“The Peace Corps evacuated 7,000 people. That’s when I thought, ‘ok, what do I do now?’” she said. Maltais had always intended to get her law degree, and figured it was the perfect opportunity.
She studied extensively for the Law School Admission Test (LSAT) and passed in the top one percent. Her experience preparing for and taking the exam, she said, exposed her to some of the gatekeeping mechanisms that make it so difficult for marginalized individuals to attend law school.
“That’s definitely a big concern when you are talking about diversifying the legal profession because the test itself is expensive, the resources are extremely expensive — a lot of it is very much out of reach for a lot of bright minds,” she said.
After being accepted into Harvard and into the scholarship program, Maltais said her first feeling was one of disbelief. But, when considering all the possibilities such a high-tier law education would afford her and other native people, she said a “wave of overwhelming gratitude” for all the support from friends, family and community members washed over her.
Although Maltais said she will focus on federal Indian law and policy as the most natural trajectory for her, she stressed how multi-faceted and intersectional that area of law really is.
As a native person who practices law, Maltais said, there are specific precedents and foundations to the legal system in America that she finds “very problematic.”
“When you look at the Declaration of Independence, it refers to us as merciless Indian savages, and that sentiment is really the same racism that grounds a lot of the foundational documents of our country and our constitution,” Maltais said. “You have all these really questionable precedents rooted in that initial intent to essentially systematically eliminate native people.”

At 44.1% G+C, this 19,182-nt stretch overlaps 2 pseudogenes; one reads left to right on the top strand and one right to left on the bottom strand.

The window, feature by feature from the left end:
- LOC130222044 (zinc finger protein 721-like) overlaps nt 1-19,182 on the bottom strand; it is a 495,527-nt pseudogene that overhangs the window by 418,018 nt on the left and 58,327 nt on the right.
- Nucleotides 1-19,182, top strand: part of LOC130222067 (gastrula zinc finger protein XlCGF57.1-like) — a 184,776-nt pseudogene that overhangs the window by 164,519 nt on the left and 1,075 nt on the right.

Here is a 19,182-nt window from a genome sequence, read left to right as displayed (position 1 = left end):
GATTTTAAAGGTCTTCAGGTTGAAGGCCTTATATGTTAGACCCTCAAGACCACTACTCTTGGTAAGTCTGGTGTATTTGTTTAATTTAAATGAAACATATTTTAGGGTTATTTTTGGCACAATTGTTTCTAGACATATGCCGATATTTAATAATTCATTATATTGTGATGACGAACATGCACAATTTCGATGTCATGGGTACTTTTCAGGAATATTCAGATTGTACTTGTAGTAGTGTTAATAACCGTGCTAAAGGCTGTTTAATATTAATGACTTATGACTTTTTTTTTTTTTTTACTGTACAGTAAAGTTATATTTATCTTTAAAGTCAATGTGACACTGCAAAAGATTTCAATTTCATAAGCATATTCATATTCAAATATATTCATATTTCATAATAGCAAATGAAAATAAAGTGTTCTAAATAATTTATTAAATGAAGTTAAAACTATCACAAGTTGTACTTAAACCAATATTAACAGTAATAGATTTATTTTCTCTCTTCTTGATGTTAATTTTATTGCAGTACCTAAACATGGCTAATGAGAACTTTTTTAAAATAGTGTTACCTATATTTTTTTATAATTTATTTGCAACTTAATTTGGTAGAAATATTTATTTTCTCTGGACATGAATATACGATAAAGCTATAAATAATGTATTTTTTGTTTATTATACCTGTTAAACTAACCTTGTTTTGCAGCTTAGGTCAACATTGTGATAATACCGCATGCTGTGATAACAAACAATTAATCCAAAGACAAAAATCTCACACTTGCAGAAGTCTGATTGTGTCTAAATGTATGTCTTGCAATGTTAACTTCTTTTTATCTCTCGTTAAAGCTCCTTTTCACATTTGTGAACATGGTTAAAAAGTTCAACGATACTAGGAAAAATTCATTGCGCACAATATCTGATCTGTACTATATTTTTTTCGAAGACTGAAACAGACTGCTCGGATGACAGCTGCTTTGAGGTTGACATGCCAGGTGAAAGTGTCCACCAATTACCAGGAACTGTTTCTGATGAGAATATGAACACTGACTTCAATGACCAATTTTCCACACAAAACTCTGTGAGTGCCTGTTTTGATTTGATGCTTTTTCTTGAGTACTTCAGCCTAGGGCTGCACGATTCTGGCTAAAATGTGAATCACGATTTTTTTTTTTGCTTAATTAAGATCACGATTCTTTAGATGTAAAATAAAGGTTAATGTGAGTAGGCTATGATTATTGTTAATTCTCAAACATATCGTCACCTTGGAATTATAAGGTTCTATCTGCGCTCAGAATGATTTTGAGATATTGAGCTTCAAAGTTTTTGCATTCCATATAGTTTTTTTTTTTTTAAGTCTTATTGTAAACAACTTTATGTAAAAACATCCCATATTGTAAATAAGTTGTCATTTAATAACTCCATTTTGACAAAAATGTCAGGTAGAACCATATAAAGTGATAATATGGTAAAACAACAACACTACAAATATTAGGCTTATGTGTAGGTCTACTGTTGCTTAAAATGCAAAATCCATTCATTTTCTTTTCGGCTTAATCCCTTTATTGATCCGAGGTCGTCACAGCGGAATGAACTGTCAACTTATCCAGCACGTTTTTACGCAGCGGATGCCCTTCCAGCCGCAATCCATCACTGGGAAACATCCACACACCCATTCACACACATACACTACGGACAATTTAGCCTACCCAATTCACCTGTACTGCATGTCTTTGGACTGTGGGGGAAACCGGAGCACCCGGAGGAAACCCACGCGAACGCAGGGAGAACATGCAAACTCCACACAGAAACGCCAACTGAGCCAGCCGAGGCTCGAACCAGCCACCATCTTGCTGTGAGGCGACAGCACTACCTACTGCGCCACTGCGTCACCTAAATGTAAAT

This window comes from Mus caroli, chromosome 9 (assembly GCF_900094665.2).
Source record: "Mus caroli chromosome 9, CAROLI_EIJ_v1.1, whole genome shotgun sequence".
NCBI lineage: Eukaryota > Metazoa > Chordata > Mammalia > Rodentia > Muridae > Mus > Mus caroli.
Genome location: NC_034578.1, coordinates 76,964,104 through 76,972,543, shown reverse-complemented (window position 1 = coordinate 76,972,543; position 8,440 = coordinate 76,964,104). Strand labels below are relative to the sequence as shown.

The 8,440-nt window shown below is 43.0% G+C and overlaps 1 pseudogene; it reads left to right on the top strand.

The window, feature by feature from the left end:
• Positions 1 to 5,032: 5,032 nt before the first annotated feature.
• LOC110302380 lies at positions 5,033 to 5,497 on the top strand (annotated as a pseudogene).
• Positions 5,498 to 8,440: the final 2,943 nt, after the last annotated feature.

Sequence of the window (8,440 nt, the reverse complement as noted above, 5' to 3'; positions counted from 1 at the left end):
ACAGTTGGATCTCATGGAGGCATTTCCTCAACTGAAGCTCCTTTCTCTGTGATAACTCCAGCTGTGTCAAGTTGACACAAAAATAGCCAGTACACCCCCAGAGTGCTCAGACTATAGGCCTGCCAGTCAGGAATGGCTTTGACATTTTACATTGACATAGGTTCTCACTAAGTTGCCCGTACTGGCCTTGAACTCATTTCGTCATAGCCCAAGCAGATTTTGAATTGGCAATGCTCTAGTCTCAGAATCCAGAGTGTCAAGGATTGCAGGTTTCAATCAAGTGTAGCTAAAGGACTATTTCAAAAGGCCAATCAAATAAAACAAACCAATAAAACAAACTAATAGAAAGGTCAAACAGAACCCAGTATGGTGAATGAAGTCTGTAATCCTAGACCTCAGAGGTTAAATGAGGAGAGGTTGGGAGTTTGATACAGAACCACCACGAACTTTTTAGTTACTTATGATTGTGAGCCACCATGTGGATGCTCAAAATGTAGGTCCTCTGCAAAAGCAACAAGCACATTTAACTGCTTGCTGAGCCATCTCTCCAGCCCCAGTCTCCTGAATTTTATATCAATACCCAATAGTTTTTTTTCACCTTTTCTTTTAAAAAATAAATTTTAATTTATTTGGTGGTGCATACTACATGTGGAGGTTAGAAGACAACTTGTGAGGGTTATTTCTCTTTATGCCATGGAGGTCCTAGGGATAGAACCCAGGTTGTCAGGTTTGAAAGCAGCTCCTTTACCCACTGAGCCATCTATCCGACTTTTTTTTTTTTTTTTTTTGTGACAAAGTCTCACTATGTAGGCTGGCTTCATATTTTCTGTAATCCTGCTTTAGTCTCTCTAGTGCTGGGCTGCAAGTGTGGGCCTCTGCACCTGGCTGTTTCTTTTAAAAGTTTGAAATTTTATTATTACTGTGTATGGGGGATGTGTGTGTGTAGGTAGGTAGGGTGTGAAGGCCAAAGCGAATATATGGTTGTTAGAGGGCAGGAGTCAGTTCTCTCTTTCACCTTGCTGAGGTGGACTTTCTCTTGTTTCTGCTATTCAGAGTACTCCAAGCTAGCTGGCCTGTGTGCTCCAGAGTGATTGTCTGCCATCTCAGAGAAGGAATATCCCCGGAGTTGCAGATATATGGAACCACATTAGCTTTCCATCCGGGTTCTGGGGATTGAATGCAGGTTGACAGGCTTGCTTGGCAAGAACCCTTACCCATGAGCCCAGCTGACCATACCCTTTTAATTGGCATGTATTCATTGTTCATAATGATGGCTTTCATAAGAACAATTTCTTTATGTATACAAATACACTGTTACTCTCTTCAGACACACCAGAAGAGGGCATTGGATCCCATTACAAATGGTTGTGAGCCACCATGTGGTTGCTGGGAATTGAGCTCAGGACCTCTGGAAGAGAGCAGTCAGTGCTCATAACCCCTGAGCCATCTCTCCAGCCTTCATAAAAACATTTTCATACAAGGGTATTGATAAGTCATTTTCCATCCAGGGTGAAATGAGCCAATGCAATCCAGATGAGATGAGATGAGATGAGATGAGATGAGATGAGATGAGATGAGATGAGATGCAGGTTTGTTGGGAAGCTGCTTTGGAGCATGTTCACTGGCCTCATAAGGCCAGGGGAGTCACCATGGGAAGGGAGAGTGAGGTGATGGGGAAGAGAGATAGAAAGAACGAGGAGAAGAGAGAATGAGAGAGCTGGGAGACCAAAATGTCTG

As those oppressive ideologies get recycled and passed through the generations, they take different forms, but those same sentiments are still prevalent in foundations of law and policy today, Maltais said.
“My intent as a lawyer and somebody who practices law is to address some of those precedents and make sure that we dismantle the racism that is implicit and inherent to a lot of the legal doctrine we operate on in this country,” she said.
And the historical significance of Maltais’ position is not lost on her.
She noted that Harvard is part of the colonial framework intended to push tribal nations in the area into the “backdrop of New England, into the backdrop of privilege and elitism.”
Maltais said she is proud to have exemplified the values that her family worked so hard to instill in her, and is intent on exploring the possibilities that a Harvard education provides.
“Part of me feels like my mom should have been where I am a long time ago. Now here I am, pursuing the education and opportunities that weren’t afforded to her, and weren’t afforded to her mother or her grandmother,” Maltais said. “I am looking forward to fulfilling her legacy of service to our community and service to Indian Country. Maybe some young native women or other people from marginalized backgrounds can see where I have come, and where I have come from, and imagine themselves in my same position, sitting next to some of the brightest legal minds in the country, if not the world.”